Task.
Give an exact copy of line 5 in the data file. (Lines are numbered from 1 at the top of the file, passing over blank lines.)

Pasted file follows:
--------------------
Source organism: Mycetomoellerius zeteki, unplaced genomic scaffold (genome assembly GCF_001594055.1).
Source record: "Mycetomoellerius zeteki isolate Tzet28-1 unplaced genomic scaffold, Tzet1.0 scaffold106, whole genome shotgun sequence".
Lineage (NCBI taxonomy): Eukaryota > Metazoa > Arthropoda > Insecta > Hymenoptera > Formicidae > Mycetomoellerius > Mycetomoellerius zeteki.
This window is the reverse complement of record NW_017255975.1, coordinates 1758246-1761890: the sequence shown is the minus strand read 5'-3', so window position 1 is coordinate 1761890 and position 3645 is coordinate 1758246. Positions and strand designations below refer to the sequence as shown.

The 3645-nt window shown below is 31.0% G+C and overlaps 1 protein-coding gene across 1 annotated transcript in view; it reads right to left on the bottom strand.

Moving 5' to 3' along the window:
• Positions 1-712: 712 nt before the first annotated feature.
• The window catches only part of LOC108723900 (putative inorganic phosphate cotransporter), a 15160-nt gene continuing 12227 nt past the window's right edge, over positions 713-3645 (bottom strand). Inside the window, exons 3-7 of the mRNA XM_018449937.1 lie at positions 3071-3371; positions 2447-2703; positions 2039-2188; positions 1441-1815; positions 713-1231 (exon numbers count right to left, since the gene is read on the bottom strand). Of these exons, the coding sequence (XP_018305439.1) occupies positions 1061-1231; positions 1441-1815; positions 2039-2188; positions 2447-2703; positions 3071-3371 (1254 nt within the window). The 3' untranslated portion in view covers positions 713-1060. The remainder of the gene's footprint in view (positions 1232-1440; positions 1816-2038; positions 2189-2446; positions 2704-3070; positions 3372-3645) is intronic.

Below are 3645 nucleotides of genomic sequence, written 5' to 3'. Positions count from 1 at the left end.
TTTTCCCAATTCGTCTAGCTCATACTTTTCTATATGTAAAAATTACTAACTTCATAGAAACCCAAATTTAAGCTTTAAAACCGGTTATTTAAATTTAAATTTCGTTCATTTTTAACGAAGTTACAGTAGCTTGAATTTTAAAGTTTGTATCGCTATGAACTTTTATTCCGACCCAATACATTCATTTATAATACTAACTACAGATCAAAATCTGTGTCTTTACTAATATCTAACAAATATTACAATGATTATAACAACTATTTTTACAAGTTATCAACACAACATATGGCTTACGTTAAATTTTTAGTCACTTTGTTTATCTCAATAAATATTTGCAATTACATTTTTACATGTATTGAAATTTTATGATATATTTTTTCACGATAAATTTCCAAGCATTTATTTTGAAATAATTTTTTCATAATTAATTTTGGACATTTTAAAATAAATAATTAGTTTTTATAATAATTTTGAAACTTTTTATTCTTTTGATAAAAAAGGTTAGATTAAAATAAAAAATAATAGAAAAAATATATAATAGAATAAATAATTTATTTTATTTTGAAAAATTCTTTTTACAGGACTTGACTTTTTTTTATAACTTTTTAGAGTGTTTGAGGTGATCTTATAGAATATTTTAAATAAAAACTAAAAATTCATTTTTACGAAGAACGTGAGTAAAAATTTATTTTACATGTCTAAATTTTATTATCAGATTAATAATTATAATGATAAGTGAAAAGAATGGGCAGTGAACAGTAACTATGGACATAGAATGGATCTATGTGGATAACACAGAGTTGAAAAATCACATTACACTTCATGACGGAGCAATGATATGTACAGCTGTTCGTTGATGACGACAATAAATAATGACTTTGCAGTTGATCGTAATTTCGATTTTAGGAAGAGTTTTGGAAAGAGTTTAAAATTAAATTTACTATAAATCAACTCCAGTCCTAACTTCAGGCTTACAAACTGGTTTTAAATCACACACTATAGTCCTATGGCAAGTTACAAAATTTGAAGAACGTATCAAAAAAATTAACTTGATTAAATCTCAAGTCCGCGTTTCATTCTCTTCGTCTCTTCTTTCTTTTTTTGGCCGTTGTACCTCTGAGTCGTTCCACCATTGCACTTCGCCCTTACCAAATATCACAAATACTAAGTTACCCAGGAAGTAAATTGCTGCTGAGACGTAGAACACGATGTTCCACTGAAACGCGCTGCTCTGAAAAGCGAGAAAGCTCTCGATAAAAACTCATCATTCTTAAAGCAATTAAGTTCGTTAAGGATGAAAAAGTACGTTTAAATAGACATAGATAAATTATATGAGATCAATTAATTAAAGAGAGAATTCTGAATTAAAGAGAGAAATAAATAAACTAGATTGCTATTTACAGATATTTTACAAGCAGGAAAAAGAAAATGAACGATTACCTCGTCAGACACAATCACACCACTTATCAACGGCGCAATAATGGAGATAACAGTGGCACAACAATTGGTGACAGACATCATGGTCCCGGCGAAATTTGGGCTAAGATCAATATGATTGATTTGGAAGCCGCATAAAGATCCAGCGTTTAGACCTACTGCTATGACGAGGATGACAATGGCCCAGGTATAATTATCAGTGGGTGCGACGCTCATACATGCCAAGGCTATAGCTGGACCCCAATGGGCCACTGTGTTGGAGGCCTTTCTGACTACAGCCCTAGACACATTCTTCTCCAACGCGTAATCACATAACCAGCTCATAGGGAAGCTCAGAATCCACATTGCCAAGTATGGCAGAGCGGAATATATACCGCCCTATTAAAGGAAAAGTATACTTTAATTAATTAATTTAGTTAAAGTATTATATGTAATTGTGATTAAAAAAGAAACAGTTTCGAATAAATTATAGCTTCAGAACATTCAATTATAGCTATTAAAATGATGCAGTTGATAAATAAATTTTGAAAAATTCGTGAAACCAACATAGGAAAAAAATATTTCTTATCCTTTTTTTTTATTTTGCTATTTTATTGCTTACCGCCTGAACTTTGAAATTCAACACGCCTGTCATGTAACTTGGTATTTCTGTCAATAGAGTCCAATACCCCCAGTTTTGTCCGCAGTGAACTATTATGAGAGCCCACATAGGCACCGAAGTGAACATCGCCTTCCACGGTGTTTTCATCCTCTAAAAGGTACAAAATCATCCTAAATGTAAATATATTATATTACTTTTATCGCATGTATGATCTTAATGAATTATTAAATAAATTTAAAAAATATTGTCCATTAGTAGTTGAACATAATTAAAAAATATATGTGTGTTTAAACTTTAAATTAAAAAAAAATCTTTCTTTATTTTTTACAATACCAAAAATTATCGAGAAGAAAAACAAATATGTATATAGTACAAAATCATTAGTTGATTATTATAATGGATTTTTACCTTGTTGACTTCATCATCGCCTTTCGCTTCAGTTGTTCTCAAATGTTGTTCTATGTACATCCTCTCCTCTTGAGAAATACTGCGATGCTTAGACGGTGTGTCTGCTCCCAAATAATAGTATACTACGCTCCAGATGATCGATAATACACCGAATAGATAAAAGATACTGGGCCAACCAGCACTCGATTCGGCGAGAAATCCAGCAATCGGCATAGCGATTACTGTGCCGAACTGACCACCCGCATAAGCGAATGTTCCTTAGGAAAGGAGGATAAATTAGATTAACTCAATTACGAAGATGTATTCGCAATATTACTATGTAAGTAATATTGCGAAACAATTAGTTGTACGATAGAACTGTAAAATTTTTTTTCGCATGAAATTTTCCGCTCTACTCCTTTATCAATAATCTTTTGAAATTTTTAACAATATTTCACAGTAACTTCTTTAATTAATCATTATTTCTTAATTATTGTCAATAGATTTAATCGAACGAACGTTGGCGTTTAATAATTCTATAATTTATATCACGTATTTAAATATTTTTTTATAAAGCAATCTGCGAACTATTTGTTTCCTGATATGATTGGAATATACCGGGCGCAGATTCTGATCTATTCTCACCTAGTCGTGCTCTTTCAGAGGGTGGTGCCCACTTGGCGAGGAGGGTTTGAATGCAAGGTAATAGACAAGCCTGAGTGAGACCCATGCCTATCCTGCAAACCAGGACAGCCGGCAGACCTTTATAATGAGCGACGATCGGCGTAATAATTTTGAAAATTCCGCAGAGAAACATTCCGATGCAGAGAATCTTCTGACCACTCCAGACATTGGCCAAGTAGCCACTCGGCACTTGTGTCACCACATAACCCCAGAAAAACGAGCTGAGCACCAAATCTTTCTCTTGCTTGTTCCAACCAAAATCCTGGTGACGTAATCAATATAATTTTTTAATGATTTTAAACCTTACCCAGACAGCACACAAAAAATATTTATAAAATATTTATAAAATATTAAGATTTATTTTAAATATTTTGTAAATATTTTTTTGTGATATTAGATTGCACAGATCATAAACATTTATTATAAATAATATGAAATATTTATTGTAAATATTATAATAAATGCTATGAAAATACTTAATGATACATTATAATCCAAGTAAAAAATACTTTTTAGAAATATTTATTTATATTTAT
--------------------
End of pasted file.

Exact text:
The 3645-nt window shown below is 31.0% G+C and overlaps 1 protein-coding gene across 1 annotated transcript in view; it reads right to left on the bottom strand.